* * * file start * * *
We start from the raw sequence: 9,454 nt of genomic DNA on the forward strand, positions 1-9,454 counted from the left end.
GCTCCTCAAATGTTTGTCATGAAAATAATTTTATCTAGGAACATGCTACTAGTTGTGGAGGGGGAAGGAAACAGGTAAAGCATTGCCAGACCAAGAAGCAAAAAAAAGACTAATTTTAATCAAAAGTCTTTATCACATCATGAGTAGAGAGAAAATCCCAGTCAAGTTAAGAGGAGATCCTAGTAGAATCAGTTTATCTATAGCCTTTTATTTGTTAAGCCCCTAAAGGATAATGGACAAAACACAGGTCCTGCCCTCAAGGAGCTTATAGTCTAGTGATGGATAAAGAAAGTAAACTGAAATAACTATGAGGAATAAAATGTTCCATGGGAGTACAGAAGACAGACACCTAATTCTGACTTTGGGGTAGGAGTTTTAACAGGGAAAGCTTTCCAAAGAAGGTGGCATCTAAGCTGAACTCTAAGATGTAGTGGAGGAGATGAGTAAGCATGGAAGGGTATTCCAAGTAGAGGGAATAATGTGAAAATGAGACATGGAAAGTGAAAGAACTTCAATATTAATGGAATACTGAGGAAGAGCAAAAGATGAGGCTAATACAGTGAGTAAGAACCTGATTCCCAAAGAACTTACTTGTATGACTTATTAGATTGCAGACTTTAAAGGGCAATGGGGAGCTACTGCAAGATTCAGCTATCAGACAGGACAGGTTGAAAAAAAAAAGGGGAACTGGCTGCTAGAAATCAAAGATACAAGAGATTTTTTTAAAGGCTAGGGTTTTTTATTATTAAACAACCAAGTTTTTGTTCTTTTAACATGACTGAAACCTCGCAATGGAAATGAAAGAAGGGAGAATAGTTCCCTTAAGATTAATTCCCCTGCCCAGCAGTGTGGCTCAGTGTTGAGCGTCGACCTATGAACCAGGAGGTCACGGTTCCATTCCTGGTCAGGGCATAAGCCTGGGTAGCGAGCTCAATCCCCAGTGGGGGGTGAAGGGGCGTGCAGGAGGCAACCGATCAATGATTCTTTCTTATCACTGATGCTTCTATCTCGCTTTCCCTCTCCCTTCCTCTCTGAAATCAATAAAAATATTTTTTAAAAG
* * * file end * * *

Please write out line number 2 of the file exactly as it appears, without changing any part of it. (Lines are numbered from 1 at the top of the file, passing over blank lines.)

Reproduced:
GCTCCTCAAATGTTTGTCATGAAAATAATTTTATCTAGGAACATGCTACTAGTTGTGGAGGGGGAAGGAAACAGGTAAAGCATTGCCAGACCAAGAAGCAAAAAAAAGACTAATTTTAATCAAAAGTCTTTATCACATCATGAGTAGAGAGAAAATCCCAGTCAAGTTAAGAGGAGATCCTAGTAGAATCAGTTTATCTATAGCCTTTTATTTGTTAAGCCCCTAAAGGATAATGGACAAAACACAGGTCCTGCCCTCAAGGAGCTTATAGTCTAGTGATGGATAAAGAAAGTAAACTGAAATAACTATGAGGAATAAAATGTTCCATGGGAGTACAGAAGACAGACACCTAATTCTGACTTTGGGGTAGGAGTTTTAACAGGGAAAGCTTTCCAAAGAAGGTGGCATCTAAGCTGAACTCTAAGATGTAGTGGAGGAGATGAGTAAGCATGGAAGGGTATTCCAAGTAGAGGGAATAATGTGAAAATGAGACATGGAAAGTGAAAGAACTTCAATATTAATGGAATACTGAGGAAGAGCAAAAGATGAGGCTAATACAGTGAGTAAGAACCTGATTCCCAAAGAACTTACTTGTATGACTTATTAGATTGCAGACTTTAAAGGGCAATGGGGAGCTACTGCAAGATTCAGCTATCAGACAGGACAGGTTGAAAAAAAAAAGGGGAACTGGCTGCTAGAAATCAAAGATACAAGAGATTTTTTTAAAGGCTAGGGTTTTTTATTATTAAACAACCAAGTTTTTGTTCTTTTAACATGACTGAAACCTCGCAATGGAAATGAAAGAAGGGAGAATAGTTCCCTTAAGATTAATTCCCCTGCCCAGCAGTGTGGCTCAGTGTTGAGCGTCGACCTATGAACCAGGAGGTCACGGTTCCATTCCTGGTCAGGGCATAAGCCTGGGTAGCGAGCTCAATCCCCAGTGGGGGGTGAAGGGGCGTGCAGGAGGCAACCGATCAATGATTCTTTCTTATCACTGATGCTTCTATCTCGCTTTCCCTCTCCCTTCCTCTCTGAAATCAATAAAAATATTTTTTAAAAG